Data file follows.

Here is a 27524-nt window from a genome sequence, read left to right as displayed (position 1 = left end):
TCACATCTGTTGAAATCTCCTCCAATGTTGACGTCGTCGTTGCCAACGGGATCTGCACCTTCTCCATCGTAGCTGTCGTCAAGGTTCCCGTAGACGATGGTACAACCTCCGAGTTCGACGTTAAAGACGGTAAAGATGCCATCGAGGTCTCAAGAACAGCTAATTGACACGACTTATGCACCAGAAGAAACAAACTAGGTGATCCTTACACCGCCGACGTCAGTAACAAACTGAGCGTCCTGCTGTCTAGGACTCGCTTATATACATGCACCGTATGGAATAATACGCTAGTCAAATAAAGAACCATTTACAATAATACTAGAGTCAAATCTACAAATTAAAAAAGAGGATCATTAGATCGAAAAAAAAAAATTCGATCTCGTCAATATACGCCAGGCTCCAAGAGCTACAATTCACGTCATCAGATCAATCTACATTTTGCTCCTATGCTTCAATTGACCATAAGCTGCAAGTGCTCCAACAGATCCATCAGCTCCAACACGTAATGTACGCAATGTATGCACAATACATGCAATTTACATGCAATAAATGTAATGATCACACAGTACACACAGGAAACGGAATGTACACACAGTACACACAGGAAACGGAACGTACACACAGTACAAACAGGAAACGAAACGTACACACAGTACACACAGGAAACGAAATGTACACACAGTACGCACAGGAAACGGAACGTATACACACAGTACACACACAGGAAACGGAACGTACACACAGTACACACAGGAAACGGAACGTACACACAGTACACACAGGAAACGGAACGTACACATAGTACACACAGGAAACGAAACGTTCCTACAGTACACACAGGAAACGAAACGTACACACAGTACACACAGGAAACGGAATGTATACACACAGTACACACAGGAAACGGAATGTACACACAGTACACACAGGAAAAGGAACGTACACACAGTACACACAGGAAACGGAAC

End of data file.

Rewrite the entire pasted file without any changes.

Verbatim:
Here is a 27524-nt window from a genome sequence, read left to right as displayed (position 1 = left end):
TCACATCTGTTGAAATCTCCTCCAATGTTGACGTCGTCGTTGCCAACGGGATCTGCACCTTCTCCATCGTAGCTGTCGTCAAGGTTCCCGTAGACGATGGTACAACCTCCGAGTTCGACGTTAAAGACGGTAAAGATGCCATCGAGGTCTCAAGAACAGCTAATTGACACGACTTATGCACCAGAAGAAACAAACTAGGTGATCCTTACACCGCCGACGTCAGTAACAAACTGAGCGTCCTGCTGTCTAGGACTCGCTTATATACATGCACCGTATGGAATAATACGCTAGTCAAATAAAGAACCATTTACAATAATACTAGAGTCAAATCTACAAATTAAAAAAGAGGATCATTAGATCGAAAAAAAAAAATTCGATCTCGTCAATATACGCCAGGCTCCAAGAGCTACAATTCACGTCATCAGATCAATCTACATTTTGCTCCTATGCTTCAATTGACCATAAGCTGCAAGTGCTCCAACAGATCCATCAGCTCCAACACGTAATGTACGCAATGTATGCACAATACATGCAATTTACATGCAATAAATGTAATGATCACACAGTACACACAGGAAACGGAATGTACACACAGTACACACAGGAAACGGAACGTACACACAGTACAAACAGGAAACGAAACGTACACACAGTACACACAGGAAACGAAATGTACACACAGTACGCACAGGAAACGGAACGTATACACACAGTACACACACAGGAAACGGAACGTACACACAGTACACACAGGAAACGGAACGTACACACAGTACACACAGGAAACGGAACGTACACATAGTACACACAGGAAACGAAACGTTCCTACAGTACACACAGGAAACGAAACGTACACACAGTACACACAGGAAACGGAATGTATACACACAGTACACACAGGAAACGGAATGTACACACAGTACACACAGGAAAAGGAACGTACACACAGTACACACAGGAAACGGAAC